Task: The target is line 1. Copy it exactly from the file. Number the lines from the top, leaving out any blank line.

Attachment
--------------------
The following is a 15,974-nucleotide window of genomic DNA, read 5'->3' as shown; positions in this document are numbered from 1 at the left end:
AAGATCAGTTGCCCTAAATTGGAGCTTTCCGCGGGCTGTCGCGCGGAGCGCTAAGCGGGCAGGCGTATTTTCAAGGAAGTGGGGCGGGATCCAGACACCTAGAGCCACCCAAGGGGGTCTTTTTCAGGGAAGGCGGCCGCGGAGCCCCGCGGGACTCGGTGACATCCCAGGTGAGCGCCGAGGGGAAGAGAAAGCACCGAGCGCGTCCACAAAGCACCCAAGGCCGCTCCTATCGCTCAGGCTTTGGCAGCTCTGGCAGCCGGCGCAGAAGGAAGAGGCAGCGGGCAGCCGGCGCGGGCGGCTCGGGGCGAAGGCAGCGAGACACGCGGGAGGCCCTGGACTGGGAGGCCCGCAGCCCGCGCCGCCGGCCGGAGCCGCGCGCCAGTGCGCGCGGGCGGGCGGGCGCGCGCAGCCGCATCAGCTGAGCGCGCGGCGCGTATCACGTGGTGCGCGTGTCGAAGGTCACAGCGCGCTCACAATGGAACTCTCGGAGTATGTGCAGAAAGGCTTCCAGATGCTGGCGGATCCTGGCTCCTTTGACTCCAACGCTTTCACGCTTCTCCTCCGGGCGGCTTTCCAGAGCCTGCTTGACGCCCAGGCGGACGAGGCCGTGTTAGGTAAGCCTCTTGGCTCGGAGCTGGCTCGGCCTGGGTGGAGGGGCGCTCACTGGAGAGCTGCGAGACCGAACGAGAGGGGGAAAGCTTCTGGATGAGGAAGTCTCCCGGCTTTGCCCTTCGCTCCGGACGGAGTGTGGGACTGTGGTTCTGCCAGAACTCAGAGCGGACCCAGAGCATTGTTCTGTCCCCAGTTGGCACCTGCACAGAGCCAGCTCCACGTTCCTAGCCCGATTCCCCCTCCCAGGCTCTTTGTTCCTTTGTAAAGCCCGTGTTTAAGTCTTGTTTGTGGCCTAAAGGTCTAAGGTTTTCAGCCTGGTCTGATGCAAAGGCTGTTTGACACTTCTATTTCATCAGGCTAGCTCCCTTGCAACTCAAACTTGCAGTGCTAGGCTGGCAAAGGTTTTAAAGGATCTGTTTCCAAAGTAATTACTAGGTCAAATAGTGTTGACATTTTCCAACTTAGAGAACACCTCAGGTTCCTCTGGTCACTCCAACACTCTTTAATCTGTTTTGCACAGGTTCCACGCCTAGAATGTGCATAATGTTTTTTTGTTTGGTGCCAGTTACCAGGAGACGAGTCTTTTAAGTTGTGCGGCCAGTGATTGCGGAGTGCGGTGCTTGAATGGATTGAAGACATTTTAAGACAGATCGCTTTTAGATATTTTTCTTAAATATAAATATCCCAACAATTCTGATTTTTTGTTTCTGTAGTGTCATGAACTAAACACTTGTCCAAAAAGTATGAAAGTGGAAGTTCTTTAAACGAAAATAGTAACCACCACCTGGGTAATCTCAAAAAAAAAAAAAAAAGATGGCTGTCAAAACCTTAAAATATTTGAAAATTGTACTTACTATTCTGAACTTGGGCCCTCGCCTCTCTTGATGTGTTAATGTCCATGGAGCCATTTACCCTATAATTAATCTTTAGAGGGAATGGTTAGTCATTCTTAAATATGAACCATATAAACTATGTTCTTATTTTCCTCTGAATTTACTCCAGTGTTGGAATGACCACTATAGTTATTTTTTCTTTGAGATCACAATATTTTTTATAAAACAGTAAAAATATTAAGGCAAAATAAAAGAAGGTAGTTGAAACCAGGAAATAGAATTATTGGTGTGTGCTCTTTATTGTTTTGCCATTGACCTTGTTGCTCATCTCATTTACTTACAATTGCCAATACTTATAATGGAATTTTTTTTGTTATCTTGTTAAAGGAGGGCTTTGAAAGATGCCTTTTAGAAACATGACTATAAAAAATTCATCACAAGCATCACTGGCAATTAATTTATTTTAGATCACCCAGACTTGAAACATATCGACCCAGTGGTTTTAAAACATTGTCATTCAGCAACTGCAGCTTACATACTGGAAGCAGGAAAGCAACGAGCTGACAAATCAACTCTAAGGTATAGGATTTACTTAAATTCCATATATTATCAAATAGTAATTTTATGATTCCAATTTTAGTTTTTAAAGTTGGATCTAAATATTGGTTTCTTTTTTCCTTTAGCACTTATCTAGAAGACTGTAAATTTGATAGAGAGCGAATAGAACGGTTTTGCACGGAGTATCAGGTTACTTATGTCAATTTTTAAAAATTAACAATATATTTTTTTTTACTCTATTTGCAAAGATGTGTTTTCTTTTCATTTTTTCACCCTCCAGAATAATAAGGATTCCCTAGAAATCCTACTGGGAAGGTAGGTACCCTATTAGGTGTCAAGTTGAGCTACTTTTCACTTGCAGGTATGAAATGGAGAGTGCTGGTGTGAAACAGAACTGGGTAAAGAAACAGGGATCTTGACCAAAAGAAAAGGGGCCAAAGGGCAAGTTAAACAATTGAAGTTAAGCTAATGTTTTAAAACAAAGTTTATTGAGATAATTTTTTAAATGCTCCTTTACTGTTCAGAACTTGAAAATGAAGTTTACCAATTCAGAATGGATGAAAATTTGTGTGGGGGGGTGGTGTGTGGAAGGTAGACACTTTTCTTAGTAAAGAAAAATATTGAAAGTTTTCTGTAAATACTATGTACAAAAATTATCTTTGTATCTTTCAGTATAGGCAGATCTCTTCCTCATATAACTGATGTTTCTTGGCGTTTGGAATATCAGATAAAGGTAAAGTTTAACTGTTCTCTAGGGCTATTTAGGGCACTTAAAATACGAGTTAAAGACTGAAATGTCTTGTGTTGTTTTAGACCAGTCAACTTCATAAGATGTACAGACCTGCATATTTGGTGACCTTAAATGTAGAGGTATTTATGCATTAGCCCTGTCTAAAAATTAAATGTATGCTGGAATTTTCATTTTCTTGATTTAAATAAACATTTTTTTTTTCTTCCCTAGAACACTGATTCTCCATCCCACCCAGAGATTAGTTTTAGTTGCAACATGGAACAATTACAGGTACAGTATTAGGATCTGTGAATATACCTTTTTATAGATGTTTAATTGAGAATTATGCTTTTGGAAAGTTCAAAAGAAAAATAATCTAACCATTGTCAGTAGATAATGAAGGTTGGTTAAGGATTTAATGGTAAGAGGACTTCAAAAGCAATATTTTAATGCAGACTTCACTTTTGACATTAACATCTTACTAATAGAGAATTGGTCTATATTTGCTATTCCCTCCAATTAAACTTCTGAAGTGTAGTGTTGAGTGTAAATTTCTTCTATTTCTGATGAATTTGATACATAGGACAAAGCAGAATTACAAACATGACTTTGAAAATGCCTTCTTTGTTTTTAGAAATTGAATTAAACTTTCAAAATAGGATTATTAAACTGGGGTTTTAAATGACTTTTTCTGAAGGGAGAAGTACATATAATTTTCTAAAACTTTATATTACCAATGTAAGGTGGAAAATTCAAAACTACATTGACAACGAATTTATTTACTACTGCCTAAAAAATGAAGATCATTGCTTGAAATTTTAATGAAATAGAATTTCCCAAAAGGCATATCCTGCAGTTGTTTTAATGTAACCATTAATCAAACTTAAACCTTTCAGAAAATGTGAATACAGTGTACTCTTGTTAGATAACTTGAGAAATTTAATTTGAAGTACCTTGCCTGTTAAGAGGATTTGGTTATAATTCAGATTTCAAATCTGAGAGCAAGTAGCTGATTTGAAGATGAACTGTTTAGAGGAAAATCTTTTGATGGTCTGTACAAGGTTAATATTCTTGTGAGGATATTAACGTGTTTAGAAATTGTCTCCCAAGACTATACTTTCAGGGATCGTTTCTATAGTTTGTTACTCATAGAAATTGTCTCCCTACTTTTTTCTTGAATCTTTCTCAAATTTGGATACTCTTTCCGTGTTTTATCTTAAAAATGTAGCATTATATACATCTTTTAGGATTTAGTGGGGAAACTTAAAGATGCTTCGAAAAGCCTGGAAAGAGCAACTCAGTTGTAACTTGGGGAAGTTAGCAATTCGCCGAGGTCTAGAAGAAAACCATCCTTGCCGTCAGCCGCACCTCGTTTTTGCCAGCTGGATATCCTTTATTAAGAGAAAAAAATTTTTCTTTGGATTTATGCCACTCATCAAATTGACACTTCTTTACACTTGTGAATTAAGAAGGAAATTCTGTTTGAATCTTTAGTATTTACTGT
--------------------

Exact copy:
The following is a 15,974-nucleotide window of genomic DNA, read 5'->3' as shown; positions in this document are numbered from 1 at the left end: